Becoming Beloved Community–Attending to Diversity from the Inside Out

By Virginia Holmstrom

I met Edna 32 years ago at a national ABW committee meeting and conference. She was the one who invited me to see her African-American sisters as my sisters, too. Edna wisely and quite accurately assessed my limited exposure to African-American persons when she prescribed a step-by-step journey for me to personally know and nurture friendship with black women.

Ten years later, I transferred my church membership to a Black congregation of American Baptists, largely comprised of Caribbean-born individuals and extended families once rooted in Georgia and Virginia and the Carolinas. I reveled in the spirited music that invited me to clap along on the up-beats. I learned to sing at half tempo the gospel hymns of the black church. One Sunday I brought my violin to church and began to play with the instrumental group, knowing all the while that I had no clue how to improvise for the rhythms I heard and felt.

Church services, worship styles, church-led activities, church dinners, and even women’s ministries take on the distinct traditions within a congregation; these contribute to the blessings of being an American Baptist. However, from the vantage point of our familiar church pew, we may rarely see or experience the beautiful cultures and traditions happening in American Baptist churches across the U.S. and Puerto Rico.

When your church’s AB Women’s Ministries group or circle meets, you might be surprised to learn that ABWM groups in other cities or states aren’t just like yours. The ABWM group in the next city may be praying in their first language brought with them as immigrants or refugees to this country. There’s an ABWM over in the next state that may accommodate as many toddlers as women because their congregation has plenty of young adults but is sparse on the grandparent ages. The Euro-American church across town may have monthly ABWM meetings in the church parlor, and the African-American church women in the next region are organizing their next supper fundraiser to support the church’s wider ministry.

Our American Baptist denomination is among the most diverse Protestant denominations in the U.S. in terms of race, ethnicity, culture, class, and theology. That’s a gift from God, and the stewardship of that good gift is entrusted to each of us and all of us. American Baptist Women’s Ministries, just like our wider denominational family, is greater when we can learn to appreciate and respect every individual for her spiritual gifts, her perspectives, and her service to God. Offering one another the space and encouragement to serve God according to her spiritual gifts and in her own way is a beautiful thing.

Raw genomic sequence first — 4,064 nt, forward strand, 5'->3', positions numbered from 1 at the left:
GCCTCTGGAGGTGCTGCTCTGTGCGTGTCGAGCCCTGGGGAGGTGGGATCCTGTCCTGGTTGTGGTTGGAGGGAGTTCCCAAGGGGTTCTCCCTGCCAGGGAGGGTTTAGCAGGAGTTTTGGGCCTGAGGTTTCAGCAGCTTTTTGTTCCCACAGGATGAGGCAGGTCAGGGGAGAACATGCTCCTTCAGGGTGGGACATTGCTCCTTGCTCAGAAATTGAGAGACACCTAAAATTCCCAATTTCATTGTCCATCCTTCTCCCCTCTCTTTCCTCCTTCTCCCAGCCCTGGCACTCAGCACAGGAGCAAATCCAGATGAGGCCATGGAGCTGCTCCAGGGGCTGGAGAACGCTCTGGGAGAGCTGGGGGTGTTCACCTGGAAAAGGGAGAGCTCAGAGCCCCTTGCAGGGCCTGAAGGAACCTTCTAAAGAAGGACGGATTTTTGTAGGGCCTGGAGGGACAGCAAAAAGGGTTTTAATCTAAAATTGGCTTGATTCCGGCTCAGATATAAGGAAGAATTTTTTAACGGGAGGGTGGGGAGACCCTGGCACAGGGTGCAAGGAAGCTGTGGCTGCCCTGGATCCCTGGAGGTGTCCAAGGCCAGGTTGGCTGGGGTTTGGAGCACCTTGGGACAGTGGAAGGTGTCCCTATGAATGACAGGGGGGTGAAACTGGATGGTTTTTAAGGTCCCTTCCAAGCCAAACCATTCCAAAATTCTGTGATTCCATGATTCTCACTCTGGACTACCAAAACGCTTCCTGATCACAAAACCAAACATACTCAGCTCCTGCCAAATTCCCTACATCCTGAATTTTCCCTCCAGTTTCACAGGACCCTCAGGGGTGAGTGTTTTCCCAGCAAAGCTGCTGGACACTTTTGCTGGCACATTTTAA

Diversity indeed resides in your church’s women’s ministry group, whether or not it’s visible at first glance. In order to lead amidst our diversity, we can learn how to navigate through our differences. Developing cultural competency is a skill that can be taught and learned and practiced. Every group can learn how to make good decisions together amid differences, similarities, and related tensions. It begins from the inside out.

Becoming Beloved Community is God’s intentional desire. God created the differences within us as a faith community. American Baptist Women’s Ministries invites you to lead and share and learn how to be Beloved Community. Practical information, how-to’s, and resources for learning will be ready for you to access in July 2017 at www.abwministries.org.

Virginia Holmstrom is executive director of American Baptist Women’s Ministries.

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Becoming Beloved Community–Walking Together toward Relevant Goals

By Deborah Malavé Díaz

American Baptist Women’s Ministries as a national organization has been engaged in an initiative named “Becoming Beloved Community.” This initiative was developed to help us explore God’s vision for our ministries in the midst of today’s realities. This is the third of a series of four blog posts on “Becoming Beloved Community” that will address those four themes. For all the posts, click on “beloved community” in the tag cloud on the right.

C2R4: AB Women’s Ministries retreat for young adult women, 2012

Before becoming the national coordinator of Events (2015-18) for American Baptist Women’s Ministries, I was the coordinator for Young Women for the Puerto Rico Region, when the position was included for the first time as part of the region American Baptist Women’s Ministries (Mujeres Bautistas Americanas) board. It was exciting, as there was no previous path to follow, and, at the same time, challenging. I had to both reach out and make space for young women at our beloved (but also very “established”) community. To make it more challenging, when it came to demographics, part of the board said the young women must be between 25 and 35 years of age, and other half said between 30 and 45. That difference of opinion went on for my three-year term. I was approaching my 46th birthday during the first year of my term year and found myself outside the demographic “box” I was elected to represent. Fast-forward to 2015 when I became coordinator of Events. I told myself, “Deb, you got this! This first year, follow The Guide, follow the way AB Women’s Ministries has done things in the past, add your perspective, and you be fine.” I quickly discovered, however, that AB Women’s Ministries was breaking new ground, and the events planning process was the platform to do it. I was, again, in a very exciting and challenging time in which new paradigms were leading the way.